- Development & Aid
- Economy & Trade
- Human Rights
- Global Governance
- Civil Society
Friday, March 6, 2015
- Tension between the ruling Justice and Development (AK) Party and the high command of the Armed Forces (TSK) has escalated to new heights after a series of political coups and counter-coups.
An Istanbul court ordered the arrest of a navy colonel Jun. 30 following AKP’s subterfuge to pass a law giving civilian courts the authority to prosecute military personnel accused of crimes such as threats to national security, constitutional violations, the organising of armed groups, and attempts to topple the government.
The following day, a civilian public prosecutor ordered the release of the officer, against whom there was no criminal evidence. Col. Dursun Cicek, a psychological warfare specialist at TSK, had the previous week been accused by AKP of drafting an “action plan to fight (Islamist) fundamentalism” to overthrow the government through civil unrest, media manipulation, and heating of nationalistic feelings against neighbouring countries and minorities.
The ‘plan’ dated Apr. 6 was revealed by Turkish newspaper Taraf in mid-June. It included actions against a moderate Islamist movement close to AKP, led by cleric Fethullah Gulen.
The evidence claimed against Col. Cicek was a photocopy revealing the plan, allegedly signed by him. This is an allegation he has denied. The police have made no conclusion whether the signature was genuine or forged.
An investigation by the military cleared the colonel. This most likely prompted the swift adoption of the new law by the AKP-dominated house of representatives.
Armed with the new law, Prime Minister Recep Tayyip Erdogan confronted the military top brass at a meeting of the Security Council (MKG) Jun. 30. The MKG, comprising senior TSK officers and government officials meets periodically to coordinate defence and foreign policy.
President Abdullah Gul is believed to have exerted his authority on both sides in order to avoid a serious crisis.
The positions of the civilian government and the military have, however, remained unchanged. The PM is determined to press for constitutional and legislative reforms in order to size down the powers and authority of the TSK in the country’s political life.
The release of Col. Cicek by a civil court has handed the initiative to TSK. Chief of General Staff Ilker Basbug reiterated last week that the ‘action plan’, if indeed it existed, was not prepared in any official capacity or on the high command’s orders.
Senior military officials, in a statement sent to the President’s office Sunday, have vigorously objected to the new law. They cited Article 145 of the Constitution, which defines the jurisdiction and powers of military courts.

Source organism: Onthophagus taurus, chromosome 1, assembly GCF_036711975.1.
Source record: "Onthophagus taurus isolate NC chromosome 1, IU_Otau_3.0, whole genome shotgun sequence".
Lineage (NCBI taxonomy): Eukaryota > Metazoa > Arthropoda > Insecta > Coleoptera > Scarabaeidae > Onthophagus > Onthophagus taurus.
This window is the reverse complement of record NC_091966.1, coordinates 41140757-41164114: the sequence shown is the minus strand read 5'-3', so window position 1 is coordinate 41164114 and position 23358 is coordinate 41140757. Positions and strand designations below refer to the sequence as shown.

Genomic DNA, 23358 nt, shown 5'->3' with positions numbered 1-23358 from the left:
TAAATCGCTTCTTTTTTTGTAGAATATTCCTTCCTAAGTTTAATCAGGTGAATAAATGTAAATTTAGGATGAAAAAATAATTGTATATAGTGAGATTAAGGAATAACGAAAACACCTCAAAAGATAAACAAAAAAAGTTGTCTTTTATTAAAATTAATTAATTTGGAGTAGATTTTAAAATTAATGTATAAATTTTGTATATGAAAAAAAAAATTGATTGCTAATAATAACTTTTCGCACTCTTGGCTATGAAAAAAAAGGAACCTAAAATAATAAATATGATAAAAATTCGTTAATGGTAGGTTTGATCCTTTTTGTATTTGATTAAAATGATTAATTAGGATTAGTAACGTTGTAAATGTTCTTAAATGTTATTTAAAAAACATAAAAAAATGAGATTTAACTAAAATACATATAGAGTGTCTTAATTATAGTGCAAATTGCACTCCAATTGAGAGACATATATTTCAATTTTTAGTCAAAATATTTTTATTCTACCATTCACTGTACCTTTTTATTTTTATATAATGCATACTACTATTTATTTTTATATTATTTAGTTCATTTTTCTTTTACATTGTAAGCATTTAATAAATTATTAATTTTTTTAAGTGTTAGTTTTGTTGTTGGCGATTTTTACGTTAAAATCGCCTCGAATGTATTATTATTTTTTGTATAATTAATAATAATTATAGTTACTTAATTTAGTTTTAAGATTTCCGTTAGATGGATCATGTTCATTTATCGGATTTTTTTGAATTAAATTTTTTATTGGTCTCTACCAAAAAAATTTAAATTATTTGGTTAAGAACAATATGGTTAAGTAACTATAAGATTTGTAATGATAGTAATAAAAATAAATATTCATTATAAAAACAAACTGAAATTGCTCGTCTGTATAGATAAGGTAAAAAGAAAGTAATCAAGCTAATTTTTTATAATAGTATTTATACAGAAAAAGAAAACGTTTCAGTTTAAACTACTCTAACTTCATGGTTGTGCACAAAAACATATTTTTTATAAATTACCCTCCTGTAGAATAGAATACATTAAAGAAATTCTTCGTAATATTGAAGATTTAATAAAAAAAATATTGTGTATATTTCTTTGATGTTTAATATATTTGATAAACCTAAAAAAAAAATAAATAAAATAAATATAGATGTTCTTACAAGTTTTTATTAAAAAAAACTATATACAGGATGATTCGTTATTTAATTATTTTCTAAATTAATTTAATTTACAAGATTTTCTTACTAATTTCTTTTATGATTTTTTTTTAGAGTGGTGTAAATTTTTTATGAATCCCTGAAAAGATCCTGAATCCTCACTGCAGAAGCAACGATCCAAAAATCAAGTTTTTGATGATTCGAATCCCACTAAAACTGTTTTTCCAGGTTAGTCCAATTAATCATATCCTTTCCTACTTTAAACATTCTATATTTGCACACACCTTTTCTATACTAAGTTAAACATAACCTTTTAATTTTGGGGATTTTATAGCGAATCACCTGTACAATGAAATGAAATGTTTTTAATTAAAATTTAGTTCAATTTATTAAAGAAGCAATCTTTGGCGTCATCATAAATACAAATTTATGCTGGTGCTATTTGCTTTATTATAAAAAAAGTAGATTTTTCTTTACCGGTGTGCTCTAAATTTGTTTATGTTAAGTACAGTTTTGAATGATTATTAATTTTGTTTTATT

One of the main arguments of the TSK against involvement of civil courts in prosecuting military personnel is that it would violate the immunity and security of the army, politicise officers, and break down the command hierarchy.
A closer look at Article 145, however, leaves room for doubt about its interpretation. The article refers to military courts’ “jurisdiction to try military personnel for military offences, for offences committed by them against other military personnel or in military places, or for offences connected with military service and duties” and “to try non-military persons for military offences specified in the special law; and for offences committed while performing their duties specified by law, or against military personnel on military places specified by law.”
In the new law, the government is clearly interested in limiting to the civil judiciary the right to try officers involved in political crimes. Its supporters base their claims on Article 90 of the Constitution, which deals with international treaties and the primacy of their provisions over national laws that may be in conflict with them.
It is debatable, however, whether the EU acquis specifically covers the respective jurisdictions of the military and civil judiciary, as situations differ among member states. The only clear reference to the role of TSK in Turkish politics is in the EU Council decision of Mar. 8, 2001 setting forth the requirements for Turkish membership to the Union: the objective to “align the constitutional role of the National Security Council as an advisory body to the Government in accordance with the practice of EU member states”. Compliance with this has already begun, reducing the MKG little by little to a consultative organ.
The increasing tension is now dividing the country. Many see this as a clash between secularism, the foundation doctrine of the Republic, and creeping Islamist fundamentalism.
Recent polls show that the AKP has retained its popularity at around 47 percent. But 83 percent say in a recent poll that the armed forces remain the most trusted institution of the nation. It is difficult to predict where this crisis could lead.